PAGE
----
The theory of arguments is developed as it was actually practiced by the early Greek probabilists. It is then illustrated by a number of examples of actual arguments. How does one handle facts, simple or complex, introduced by one’s opponent in an argument? How can one use antitheses and reversals in an argument? How does one handle analogies, or slippery slope arguments, or dilemmas?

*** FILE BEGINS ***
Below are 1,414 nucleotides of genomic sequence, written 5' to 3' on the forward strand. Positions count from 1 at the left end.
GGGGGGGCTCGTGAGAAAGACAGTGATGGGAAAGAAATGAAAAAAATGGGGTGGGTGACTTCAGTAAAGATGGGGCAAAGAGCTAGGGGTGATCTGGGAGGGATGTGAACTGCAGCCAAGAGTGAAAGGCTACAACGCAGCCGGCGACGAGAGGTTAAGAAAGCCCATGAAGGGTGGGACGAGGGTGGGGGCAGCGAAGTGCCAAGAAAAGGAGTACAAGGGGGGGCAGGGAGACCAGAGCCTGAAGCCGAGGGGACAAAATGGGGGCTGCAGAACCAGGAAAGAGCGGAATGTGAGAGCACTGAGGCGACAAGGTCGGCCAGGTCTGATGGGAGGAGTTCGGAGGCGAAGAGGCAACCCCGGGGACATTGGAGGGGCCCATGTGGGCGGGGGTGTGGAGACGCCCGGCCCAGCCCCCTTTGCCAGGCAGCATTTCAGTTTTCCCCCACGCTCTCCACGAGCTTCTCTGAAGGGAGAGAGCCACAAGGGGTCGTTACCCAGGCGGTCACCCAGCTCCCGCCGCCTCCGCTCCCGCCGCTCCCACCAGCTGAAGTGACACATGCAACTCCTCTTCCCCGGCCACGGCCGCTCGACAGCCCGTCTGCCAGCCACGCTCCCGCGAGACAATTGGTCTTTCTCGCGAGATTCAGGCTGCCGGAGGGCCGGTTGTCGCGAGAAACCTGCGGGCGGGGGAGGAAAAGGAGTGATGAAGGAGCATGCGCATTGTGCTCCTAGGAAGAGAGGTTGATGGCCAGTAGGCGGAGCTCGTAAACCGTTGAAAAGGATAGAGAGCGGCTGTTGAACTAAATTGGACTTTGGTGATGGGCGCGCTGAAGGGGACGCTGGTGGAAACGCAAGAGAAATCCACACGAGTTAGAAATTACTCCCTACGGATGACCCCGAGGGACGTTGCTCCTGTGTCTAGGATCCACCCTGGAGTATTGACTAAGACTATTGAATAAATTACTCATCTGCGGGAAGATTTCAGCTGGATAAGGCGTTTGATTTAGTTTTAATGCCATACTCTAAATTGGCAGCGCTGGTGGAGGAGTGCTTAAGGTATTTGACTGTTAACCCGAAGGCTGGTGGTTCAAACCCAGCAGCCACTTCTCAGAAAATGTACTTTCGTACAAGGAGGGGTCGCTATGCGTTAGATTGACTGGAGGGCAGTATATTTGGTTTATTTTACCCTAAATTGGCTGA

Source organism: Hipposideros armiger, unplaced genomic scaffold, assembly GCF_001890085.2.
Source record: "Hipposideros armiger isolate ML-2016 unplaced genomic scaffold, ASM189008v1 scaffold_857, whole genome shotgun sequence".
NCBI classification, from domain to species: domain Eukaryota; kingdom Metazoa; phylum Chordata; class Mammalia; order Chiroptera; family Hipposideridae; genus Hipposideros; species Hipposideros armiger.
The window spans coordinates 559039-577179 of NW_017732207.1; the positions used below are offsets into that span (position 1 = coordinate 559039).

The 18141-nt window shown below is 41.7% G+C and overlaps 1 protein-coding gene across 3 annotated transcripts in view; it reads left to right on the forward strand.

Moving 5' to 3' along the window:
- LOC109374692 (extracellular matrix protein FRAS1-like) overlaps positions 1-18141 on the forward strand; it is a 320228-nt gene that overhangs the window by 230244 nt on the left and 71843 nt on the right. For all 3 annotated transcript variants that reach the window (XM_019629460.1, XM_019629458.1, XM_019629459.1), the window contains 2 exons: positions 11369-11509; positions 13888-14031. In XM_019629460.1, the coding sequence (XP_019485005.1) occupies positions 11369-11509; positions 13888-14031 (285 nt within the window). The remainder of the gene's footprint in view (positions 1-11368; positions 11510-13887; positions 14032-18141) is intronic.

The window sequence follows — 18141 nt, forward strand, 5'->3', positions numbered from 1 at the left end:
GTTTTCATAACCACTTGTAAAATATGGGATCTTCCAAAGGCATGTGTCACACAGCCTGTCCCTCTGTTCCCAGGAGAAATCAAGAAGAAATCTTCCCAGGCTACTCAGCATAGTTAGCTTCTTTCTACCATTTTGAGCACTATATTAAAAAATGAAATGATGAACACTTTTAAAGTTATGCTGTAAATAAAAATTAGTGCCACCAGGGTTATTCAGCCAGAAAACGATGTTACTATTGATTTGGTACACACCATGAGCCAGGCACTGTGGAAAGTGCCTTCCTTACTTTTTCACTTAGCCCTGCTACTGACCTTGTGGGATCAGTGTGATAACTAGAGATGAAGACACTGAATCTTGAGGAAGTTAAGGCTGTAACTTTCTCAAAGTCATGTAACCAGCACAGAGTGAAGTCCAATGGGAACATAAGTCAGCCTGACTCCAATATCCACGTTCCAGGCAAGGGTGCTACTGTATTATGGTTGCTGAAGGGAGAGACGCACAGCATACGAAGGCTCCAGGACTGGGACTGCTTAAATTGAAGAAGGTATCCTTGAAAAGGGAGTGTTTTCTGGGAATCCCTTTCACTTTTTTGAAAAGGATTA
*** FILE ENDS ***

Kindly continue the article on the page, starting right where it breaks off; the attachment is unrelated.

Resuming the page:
There are some difficulties to overcome in order to convince persons that the subject of this book is worth knowing something about. George Boole's theory of probability has had an extremely bad press for more than 100 years. It has almost universally been considered to be too complicated to understand, too difficult to calculate, and wrong in addition.